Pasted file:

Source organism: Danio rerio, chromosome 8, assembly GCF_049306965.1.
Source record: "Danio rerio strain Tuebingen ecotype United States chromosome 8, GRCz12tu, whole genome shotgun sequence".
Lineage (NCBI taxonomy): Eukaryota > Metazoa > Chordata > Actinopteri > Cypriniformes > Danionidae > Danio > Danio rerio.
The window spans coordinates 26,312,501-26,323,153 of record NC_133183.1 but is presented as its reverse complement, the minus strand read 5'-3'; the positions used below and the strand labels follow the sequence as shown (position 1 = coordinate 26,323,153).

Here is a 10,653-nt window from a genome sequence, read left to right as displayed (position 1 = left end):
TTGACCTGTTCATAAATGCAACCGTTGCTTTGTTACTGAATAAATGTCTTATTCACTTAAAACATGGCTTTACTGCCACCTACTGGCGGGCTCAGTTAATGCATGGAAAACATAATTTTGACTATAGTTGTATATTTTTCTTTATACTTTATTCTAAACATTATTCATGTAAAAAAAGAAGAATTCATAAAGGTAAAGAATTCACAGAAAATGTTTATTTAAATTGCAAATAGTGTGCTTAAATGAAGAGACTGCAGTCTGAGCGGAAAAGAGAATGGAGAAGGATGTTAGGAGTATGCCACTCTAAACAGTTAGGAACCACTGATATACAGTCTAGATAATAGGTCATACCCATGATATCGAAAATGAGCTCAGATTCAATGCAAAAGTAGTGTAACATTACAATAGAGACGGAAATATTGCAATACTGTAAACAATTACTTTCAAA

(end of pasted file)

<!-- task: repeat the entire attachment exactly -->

Source organism: Danio rerio, chromosome 8, assembly GCF_049306965.1.
Source record: "Danio rerio strain Tuebingen ecotype United States chromosome 8, GRCz12tu, whole genome shotgun sequence".
Lineage (NCBI taxonomy): Eukaryota > Metazoa > Chordata > Actinopteri > Cypriniformes > Danionidae > Danio > Danio rerio.
The window spans coordinates 26,312,501-26,323,153 of record NC_133183.1 but is presented as its reverse complement, the minus strand read 5'-3'; the positions used below and the strand labels follow the sequence as shown (position 1 = coordinate 26,323,153).

Here is a 10,653-nt window from a genome sequence, read left to right as displayed (position 1 = left end):
TTGACCTGTTCATAAATGCAACCGTTGCTTTGTTACTGAATAAATGTCTTATTCACTTAAAACATGGCTTTACTGCCACCTACTGGCGGGCTCAGTTAATGCATGGAAAACATAATTTTGACTATAGTTGTATATTTTTCTTTATACTTTATTCTAAACATTATTCATGTAAAAAAAGAAGAATTCATAAAGGTAAAGAATTCACAGAAAATGTTTATTTAAATTGCAAATAGTGTGCTTAAATGAAGAGACTGCAGTCTGAGCGGAAAAGAGAATGGAGAAGGATGTTAGGAGTATGCCACTCTAAACAGTTAGGAACCACTGATATACAGTCTAGATAATAGGTCATACCCATGATATCGAAAATGAGCTCAGATTCAATGCAAAAGTAGTGTAACATTACAATAGAGACGGAAATATTGCAATACTGTAAACAATTACTTTCAAA